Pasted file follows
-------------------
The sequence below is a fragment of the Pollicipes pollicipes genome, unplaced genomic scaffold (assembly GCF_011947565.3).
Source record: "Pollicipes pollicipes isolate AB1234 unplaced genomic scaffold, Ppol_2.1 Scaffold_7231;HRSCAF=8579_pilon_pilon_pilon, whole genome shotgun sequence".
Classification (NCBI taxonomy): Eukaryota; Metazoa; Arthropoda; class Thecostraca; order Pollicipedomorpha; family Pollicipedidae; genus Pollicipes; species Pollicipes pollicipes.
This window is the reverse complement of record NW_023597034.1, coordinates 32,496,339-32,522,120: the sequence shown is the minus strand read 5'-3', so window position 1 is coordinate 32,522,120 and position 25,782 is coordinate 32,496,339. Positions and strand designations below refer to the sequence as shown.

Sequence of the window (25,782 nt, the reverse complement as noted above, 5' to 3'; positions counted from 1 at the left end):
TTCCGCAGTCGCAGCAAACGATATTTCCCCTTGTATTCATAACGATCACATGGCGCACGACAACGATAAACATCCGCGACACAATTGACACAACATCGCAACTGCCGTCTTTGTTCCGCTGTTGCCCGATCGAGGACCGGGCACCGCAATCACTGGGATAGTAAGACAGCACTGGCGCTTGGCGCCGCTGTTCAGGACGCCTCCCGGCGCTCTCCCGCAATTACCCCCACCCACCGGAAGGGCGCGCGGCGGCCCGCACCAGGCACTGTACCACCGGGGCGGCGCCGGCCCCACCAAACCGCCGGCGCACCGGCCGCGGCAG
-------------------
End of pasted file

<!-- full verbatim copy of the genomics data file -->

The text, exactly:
The sequence below is a fragment of the Pollicipes pollicipes genome, unplaced genomic scaffold (assembly GCF_011947565.3).
Source record: "Pollicipes pollicipes isolate AB1234 unplaced genomic scaffold, Ppol_2.1 Scaffold_7231;HRSCAF=8579_pilon_pilon_pilon, whole genome shotgun sequence".
Classification (NCBI taxonomy): Eukaryota; Metazoa; Arthropoda; class Thecostraca; order Pollicipedomorpha; family Pollicipedidae; genus Pollicipes; species Pollicipes pollicipes.
This window is the reverse complement of record NW_023597034.1, coordinates 32,496,339-32,522,120: the sequence shown is the minus strand read 5'-3', so window position 1 is coordinate 32,522,120 and position 25,782 is coordinate 32,496,339. Positions and strand designations below refer to the sequence as shown.

Sequence of the window (25,782 nt, the reverse complement as noted above, 5' to 3'; positions counted from 1 at the left end):
TTCCGCAGTCGCAGCAAACGATATTTCCCCTTGTATTCATAACGATCACATGGCGCACGACAACGATAAACATCCGCGACACAATTGACACAACATCGCAACTGCCGTCTTTGTTCCGCTGTTGCCCGATCGAGGACCGGGCACCGCAATCACTGGGATAGTAAGACAGCACTGGCGCTTGGCGCCGCTGTTCAGGACGCCTCCCGGCGCTCTCCCGCAATTACCCCCACCCACCGGAAGGGCGCGCGGCGGCCCGCACCAGGCACTGTACCACCGGGGCGGCGCCGGCCCCACCAAACCGCCGGCGCACCGGCCGCGGCAG